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Volume 42 
Part 4 
Pages 592-596  
August 2009  

Received 10 January 2009
Accepted 15 June 2009
Online 30 June 2009

Open access

Morphology of polysorbate 80 (Tween 80) micelles in aqueous 1,4-dioxane solutions

aDepartment of Pharmaceutical Physical Chemistry, Faculty of Pharmaceutical Sciences, Setsunan University, 573-0101, Osaka, Japan
Correspondence e-mail: aizawa@pharm.setsunan.ac.jp

The structures of micelles of the surfactant polysorbate 80 (Tween 80) in 0-50% aqueous 1,4-dioxane solutions (pH 7.2, ionic strength 2.44 mM) were investigated by means of small-angle X-ray scattering. At 1,4-dioxane concentrations of 0-20%, core-shell cylindrical micelles formed because the crown-shaped polysorbate 80 molecules aggregated into a cylindrical layer of four chains entangled with one another through intra- and intermolecular interactions. At 30-40% 1,4-dioxane, core-shell discus micelles formed, and at 50% 1,4-dioxane, core-shell elliptic discus micelles formed by the same mechanism. By changing the 1,4-dioxane solvent concentration and increasing the solvent hydrophobicity, the micelles first change from core-shell cylindrical to core-shell discus and then from core-shell discus to core-shell elliptic discus micelles.

1. Introduction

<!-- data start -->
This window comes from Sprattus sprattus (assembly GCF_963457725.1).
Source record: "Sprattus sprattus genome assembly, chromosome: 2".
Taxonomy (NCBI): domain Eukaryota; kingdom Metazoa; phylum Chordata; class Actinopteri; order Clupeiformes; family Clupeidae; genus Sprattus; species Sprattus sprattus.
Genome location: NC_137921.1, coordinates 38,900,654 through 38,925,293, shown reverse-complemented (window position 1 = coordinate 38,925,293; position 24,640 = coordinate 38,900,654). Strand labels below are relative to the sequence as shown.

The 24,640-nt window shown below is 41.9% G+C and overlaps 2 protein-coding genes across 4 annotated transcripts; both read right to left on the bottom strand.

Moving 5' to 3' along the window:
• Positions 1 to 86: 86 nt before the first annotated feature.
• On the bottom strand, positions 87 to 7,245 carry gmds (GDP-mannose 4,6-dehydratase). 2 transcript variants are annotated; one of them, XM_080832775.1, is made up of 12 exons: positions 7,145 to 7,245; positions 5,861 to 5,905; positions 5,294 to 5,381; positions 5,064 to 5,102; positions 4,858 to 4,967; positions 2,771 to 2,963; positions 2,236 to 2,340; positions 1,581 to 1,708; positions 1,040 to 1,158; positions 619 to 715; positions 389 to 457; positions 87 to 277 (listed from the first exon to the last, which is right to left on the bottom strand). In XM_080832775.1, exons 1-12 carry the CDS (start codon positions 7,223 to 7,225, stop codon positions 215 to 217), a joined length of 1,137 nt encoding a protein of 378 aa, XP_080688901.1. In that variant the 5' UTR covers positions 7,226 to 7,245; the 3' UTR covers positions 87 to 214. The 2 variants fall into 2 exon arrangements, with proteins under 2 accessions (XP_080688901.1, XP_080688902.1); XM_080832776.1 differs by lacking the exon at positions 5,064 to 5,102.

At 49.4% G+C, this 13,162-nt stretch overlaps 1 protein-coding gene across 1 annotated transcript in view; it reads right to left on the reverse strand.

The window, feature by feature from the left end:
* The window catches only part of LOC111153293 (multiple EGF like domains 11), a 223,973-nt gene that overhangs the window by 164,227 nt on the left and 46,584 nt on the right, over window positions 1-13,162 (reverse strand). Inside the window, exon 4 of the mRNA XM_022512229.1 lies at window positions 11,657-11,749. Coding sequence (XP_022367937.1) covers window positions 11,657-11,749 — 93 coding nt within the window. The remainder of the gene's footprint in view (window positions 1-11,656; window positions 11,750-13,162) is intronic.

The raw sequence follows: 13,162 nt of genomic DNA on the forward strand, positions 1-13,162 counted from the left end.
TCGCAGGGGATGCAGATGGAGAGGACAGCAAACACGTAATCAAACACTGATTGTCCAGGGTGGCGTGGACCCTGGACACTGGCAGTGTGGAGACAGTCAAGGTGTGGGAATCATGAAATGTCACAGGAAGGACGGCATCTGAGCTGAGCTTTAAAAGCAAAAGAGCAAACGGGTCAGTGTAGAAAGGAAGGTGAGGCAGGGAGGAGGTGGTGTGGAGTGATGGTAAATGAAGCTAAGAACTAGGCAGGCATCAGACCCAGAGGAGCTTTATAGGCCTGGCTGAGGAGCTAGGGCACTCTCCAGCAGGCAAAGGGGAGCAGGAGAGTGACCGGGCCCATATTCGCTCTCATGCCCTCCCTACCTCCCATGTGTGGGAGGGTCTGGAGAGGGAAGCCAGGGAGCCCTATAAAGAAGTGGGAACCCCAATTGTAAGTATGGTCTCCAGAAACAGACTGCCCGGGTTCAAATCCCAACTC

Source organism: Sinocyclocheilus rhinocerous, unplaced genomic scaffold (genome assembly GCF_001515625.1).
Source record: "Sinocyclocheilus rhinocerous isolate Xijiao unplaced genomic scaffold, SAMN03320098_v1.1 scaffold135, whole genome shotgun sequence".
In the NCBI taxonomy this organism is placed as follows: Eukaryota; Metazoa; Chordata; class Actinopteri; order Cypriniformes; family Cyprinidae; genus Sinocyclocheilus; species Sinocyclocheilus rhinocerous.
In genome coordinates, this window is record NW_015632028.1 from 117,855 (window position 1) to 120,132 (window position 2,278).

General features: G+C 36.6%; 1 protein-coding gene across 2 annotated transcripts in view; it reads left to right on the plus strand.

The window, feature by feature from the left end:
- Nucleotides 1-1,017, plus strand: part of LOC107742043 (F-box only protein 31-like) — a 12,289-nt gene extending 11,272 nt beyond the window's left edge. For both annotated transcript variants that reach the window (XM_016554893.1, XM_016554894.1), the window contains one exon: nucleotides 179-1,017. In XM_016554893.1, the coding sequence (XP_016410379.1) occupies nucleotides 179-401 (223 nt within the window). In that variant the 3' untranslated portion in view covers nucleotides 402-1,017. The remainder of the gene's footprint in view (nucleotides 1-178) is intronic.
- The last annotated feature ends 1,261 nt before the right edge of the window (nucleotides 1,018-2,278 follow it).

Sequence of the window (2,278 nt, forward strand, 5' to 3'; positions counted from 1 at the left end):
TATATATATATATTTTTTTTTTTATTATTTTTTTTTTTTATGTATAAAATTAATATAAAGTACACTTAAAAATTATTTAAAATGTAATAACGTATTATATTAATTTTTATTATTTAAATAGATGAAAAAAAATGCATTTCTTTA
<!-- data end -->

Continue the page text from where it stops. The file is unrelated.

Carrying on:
Surfactants are amphipathic molecules (they contain both a hydrophobic and a hydrophilic group) and form micelles (hydrophobic core/hydrophilic shell micelles) in aqueous solutions. Colloidal researchers are interested in investigating how the change from aqueous solutions to organic solvents affects micellar shape and size. However, many mixtures of organic solvents and water promptly separate into phases since the solvents are not miscible with water. They never actually form solutions and thus micellar behaviour in such solutions is not of interest in colloidal and surface research. However, polar organic solvents are soluble in water, and thus micellar behaviour in aqueous solutions of these solvents is of scientific interest. Polar organic solvents (such as ethylene glycol, glycerol, formamide and hydrazine) have been found to promote the micellization of surfactants (Gopal & Singh, 1973[Gopal, R. & Singh, J. R. (1973). J. Phys. Chem. 77, 554-556.]; Ramadan et al., 1983[Ramadan, M. S., Evans, D. F. & Lumry, R. (1983). J. Phys. Chem. 87, 4538-4543.], 1985[Ramadan, M. S., Evans, D. F., Lumry, R. & Philson, S. (1985). J. Phys. Chem. 89, 3405-3408.]; Almgren et al., 1985[Almgren, M., Swarup, S. & Lofroth, J. E. (1985). J. Phys. Chem. 89, 4621-4626.]; Rico & Lattes, 1986[Rico, I. & Lattes, A. (1986). J. Phys. Chem. 90, 5870-5872.]; Auvray et al., 1987[Auvray, X., Petipas, C., Anthore, R., Rico, I., Lattes, A., Samii, A. A. Z. & De Savignac, A. (1987). Colloid Polym. Sci. 265, 925-932.]; Binana-Limbele & Zana, 1989[Binana-Limbele, W. & Zana, R. (1989). Colloid Polym. Sci. 267, 440-447.]; Fletcher & Gilbert, 1989[Fletcher, P. D. I. & Gilbert, P. J. (1989). J. Chem. Soc. Faraday Trans. 1, 185, 147-156.]; Lattes & Rico, 1989[Lattes, A. & Rico, I. (1989). Colloid Surf. 35, 221-235.]; Martino & Kaler, 1990[Martino, A. & Kaler, E. W. (1990). J. Phys. Chem. 94, 1627-1631.]; Takisawa et al., 1993[Takisawa, N., Thomason, M., Bloor, D. M. & Wyn-Jones, E. (1993). J. Colloid Interface Sci. 157, 77-81.]; Penford et al., 1997[Penford, J., Staples, E., Tucker, I. & Cummins, P. (1997). J. Colloid Interface Sci. 185, 424-431.]; Carnero Ruiz et al., 2003[Carnero Ruiz, C., Molina-Bolívar, J. A., Aguiar, J., MacIsaac, G., Moroze, S. & Palepu, R. (2003). Colloid Polym. Sci. 281, 531-541.]; Rodriguez et al., 2003[Rodriguez, A., Graciani, M. M., Muñoz, M. & Moyá, M. L. (2003). Langmuir, 19, 7206-7213.]; D'Errico et al., 2005[D'Errico, G., Ciccarelli, D. & Ortona, O. (2005). J. Colloid Interface Sci. 286, 747-754.]; Glenn et al., 2005[Glenn, K. M., Moroze, S., Bhattacharya, S. C. & Palepu, R. (2005). J. Dispersion Sci. Technol. 26, 79-89.]; Seguin et al., 2006[Seguin, C., Eastoe, J., Clapperton, R., Heenan, R. K. & Grillo, I. (2006). Colloids Surf. A, 282, 134-142.], 2007[Seguin, C., Eastoe, J., Heenan, R. K. & Grillo, I. (2007). J. Colloid Interface Sci. 315, 714-720.]). 1,4-Dioxane is a polar organic solvent and is normally used as a solvent of wax, oils and spirit-sol dyes. Aqueous solutions of 1,4-dioxane are normally used as the reference solutions for gauging the apparent water activity and micropolarity of aqueous environments in surfactant self-assembly systems by means of the fluorescent probe method (Galvin et al., 1987[Galvin, K., McDonald, J. A., Robinson, B. H. & Knoche, W. (1987). Colloids Surf. 25, 195-204.]; Hanke et al., 1987[Hanke, V. R., Knoche, W. & Dutkiewicz, E. (1987). J. Chem. Soc. Faraday Trans. 1, 83, 2847-2856.]; Grieser & Drummond, 1988[Grieser, F. & Drummond, C. J. (1988). J. Phys. Chem. 92, 5580-5593.]; Drummond et al., 1991[Drummond, C. J., Grieser, F. & Albers, S. (1991). Colloids Surf. 54, 197-208.]; Chakrabarty et al., 2008[Chakrabarty, A., Das, P., Mallick, A. & Chattopadhyay, N. (2008). J. Phys. Chem. B, 112, 3684-3692.]). Thus, it is important to understand the changes in micellar shape and size that occur with changes in the 1,4-dioxane solvent concentration in aqueous solutions. Polysorbate 80 (Tween 80; the typical polysorbate 80 molecular structure is illustrated in Fig. 1[link]) is a hydrophilic non-ionic surfactant and is frequently used as an emulsifier and dispersing agent for medicinal products designed for internal use (O'Neil et al., 2006[O'Neil, M. J., Heckelman, P. E., Koch, C. B., Roman, K. J., Kenny, C. M. & D'Arecca, M. R. (2006). The Merck Index, p. 7582. New Jersey: Merck and Co. Inc.]).